And yet, the wind of teaching tells us it’s okay to abort this baby. Totally acceptable to dismember his little arms and legs and pull them out of the security of his home… the womb, which should be the safest of all places. Politically correct and acceptable to our society to cast him out.

But if we speak out against it, we’re fools. Ignorant. Intolerant.

But see, he can hear the noise of the vacuum. Perhaps it startles him. And he can see the tools coming his way. In fact, one woman who previously worked at an abortion clinic walked away from it all. It was the day after she had to assist with the procedure. And when she saw a precious baby try to move away from tortuous instruments (via ultrasound), she couldn’t condone it one more day.

And today, she uses her voice to speak out against it…

She tells what she knows.

Speak up for those who have no voice,
for the justice of all who are dispossessed.
Speak up, judge righteously,
and defend the cause of the oppressed and needy. Proverbs 30:8-9

I think most people have heard or seen the Planned Parenthood videos that surfaced in July. Three months ago. I was inflamed. The remarks of Dr. Deborah Nucatola outrageous, “I’m going to basically crush below, I’m gonna crush above, and I’m gonna see if I can get it all intact.” And why? Because people want intact hearts and livers these days. Research.

“We’ve been very good at getting heart, lung, liver, because we know that, so I’m not gonna crush that part…”

Yes, as many intact livers as possible. She went on to explain lower extremities were in demand, too. But according to her, that’s simple. Easy, even. She imagines they want it for muscle.

One thing Dr. Nucatola said really stood out to me, though. “Calvarium – the head – is basically the biggest part. Most of the other stuff can come out intact. The kind of rate-limiting step of the procedure is calvarium.” I was struck when I heard it. For Calvarium (skull cap) sounds so much like Calvary. And at Calvary, there was a cross. The one Jesus died on. For the sins of the humanity…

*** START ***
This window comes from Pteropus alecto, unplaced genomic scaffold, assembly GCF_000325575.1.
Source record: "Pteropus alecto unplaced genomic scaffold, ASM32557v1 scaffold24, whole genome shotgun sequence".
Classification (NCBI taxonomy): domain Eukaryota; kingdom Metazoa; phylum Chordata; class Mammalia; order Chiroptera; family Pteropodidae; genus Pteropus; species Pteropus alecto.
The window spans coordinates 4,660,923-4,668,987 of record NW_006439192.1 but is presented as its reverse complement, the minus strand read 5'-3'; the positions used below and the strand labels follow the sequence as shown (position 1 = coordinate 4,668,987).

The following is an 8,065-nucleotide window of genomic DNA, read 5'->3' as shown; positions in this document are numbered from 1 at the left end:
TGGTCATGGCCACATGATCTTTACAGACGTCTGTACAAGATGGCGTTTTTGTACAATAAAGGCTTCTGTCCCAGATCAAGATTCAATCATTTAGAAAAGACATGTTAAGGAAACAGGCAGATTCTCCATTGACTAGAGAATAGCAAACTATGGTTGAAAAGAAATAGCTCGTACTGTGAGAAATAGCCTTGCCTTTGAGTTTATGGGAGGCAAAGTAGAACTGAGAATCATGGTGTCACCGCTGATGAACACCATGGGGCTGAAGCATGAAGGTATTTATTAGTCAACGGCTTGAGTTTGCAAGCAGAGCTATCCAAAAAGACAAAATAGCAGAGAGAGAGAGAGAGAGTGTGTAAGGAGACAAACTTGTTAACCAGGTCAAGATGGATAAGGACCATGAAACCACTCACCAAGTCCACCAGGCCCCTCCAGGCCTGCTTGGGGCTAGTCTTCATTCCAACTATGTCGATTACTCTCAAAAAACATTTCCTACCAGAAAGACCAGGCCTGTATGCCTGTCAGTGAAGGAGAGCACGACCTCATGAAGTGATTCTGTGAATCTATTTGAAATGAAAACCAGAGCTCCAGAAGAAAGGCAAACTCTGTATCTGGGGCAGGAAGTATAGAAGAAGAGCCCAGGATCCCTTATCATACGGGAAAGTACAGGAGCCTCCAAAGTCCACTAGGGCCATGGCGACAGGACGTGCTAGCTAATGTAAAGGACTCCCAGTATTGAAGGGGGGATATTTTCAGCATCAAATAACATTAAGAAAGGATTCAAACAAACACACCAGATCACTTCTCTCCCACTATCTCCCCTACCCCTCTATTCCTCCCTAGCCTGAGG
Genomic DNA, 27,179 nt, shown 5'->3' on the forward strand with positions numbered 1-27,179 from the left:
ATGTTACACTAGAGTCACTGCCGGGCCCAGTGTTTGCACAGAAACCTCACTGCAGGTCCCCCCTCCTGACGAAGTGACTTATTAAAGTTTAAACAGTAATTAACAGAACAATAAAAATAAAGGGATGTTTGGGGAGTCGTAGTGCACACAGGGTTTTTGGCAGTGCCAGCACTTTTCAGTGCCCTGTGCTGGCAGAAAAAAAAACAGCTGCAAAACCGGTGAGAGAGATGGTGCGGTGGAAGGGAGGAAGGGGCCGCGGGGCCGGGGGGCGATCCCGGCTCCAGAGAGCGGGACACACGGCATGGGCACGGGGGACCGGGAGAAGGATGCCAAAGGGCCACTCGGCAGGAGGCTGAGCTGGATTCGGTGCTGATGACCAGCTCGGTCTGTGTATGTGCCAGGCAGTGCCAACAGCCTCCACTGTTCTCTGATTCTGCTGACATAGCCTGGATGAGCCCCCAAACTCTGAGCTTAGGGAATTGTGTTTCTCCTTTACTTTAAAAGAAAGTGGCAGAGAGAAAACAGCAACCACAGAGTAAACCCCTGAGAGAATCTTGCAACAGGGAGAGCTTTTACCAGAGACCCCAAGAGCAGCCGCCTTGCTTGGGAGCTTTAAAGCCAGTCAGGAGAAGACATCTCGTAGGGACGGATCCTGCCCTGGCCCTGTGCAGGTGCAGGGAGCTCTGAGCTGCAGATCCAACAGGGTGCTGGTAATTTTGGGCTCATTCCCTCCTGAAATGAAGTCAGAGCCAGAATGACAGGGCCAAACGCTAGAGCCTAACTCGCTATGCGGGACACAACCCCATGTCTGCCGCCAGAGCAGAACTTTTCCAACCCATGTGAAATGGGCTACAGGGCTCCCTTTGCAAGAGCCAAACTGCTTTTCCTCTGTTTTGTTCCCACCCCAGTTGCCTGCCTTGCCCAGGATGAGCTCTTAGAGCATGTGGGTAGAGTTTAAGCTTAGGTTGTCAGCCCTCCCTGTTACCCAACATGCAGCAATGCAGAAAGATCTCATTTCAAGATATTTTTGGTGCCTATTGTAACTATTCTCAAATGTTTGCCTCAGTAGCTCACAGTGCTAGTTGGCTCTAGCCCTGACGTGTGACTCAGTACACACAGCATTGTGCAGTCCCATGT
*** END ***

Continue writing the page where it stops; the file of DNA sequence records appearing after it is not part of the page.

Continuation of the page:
And so, Dr. Nucatola was right in her statement. Calvary is the biggest thing.

Carrying his own cross, he went out to the place of the Skull (which in Aramaic is called Golgotha). John 19:17

And because of that, I have hope today. For though I did what I did at twenty-two, my sins have been wiped away. My tears, too. And one day, every tear will be wiped away. No more crying. No more suffering. And all this heartache will fade away in the face of Jesus. Oh, what a day that will be…

No more innocent bloodshed.

No more killing.

And finally, no more throwing away babies.

But as for today, we live in a luxurious world where babies are not valued. Easily discarded. Ultra politically correct is how the wind blows these days. And if you dare face the wind head on, you run the risk of a reputation. You’ll be deemed a Bible-thumper. Intolerant. And bigoted.

Nevertheless, that’s my task today. God bids me to go straight into the wind and speak out about what I know. And really, He just wants me to finish the English assignment from my sophomore year. For in doing so, I’ll end up completing both tasks. And I believe I just did that.

What was undone has been completed.

It is finished…

There is a time for everything,
    and a season for every activity under the heavens:

    a time to be silent and a time to speak… Ecclesiates 3:1, 7

My good friend and I talked about procrastination yesterday. It’s been a part of me for a long time now. All the way back to my school days when I used to wait until the last minute to do homework. And in recent days, it has to do with this post. See, it was mid-July when I felt impassioned to write it. And when those Planed Parenthood videos came to light, the undone English assignment surfaced. I’d forgotten all about it till then.

But I got side-tracked. Derailed, even. And here I am three months later…

There’s good news, though. See, it’s never too late to finish up what’s undone. Not with God, it’s not. For His mercies are new every day. And His patience is infinite. I know because that’s just what He’s been with me.

Oh, so patient as I’ve struggled with the winds of change. Upholding me by His right arm so I was never utterly knocked down. Going before me, shielding me from the most violent East wind.

And I was unbalanced for a long time. Easily swayed one way or the other depending on what direction the wind blew in. But one day I found my footing.  For I grew up. And as a big girl, I was able to stand on my own feet. Perhaps that was yesterday. Or sometime in the past couple of years.

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Makes no difference when it happened, really. The point is, I’m all grown up now. And I found my voice. And along with my voice, I found my stance. I chose a side called Pro-Life based on the proof of life within the womb. My womb. Not according to what the world says.

And turns out, being pregnant has nothing to do with an acorn at all. Not one thing.

Amazing, really.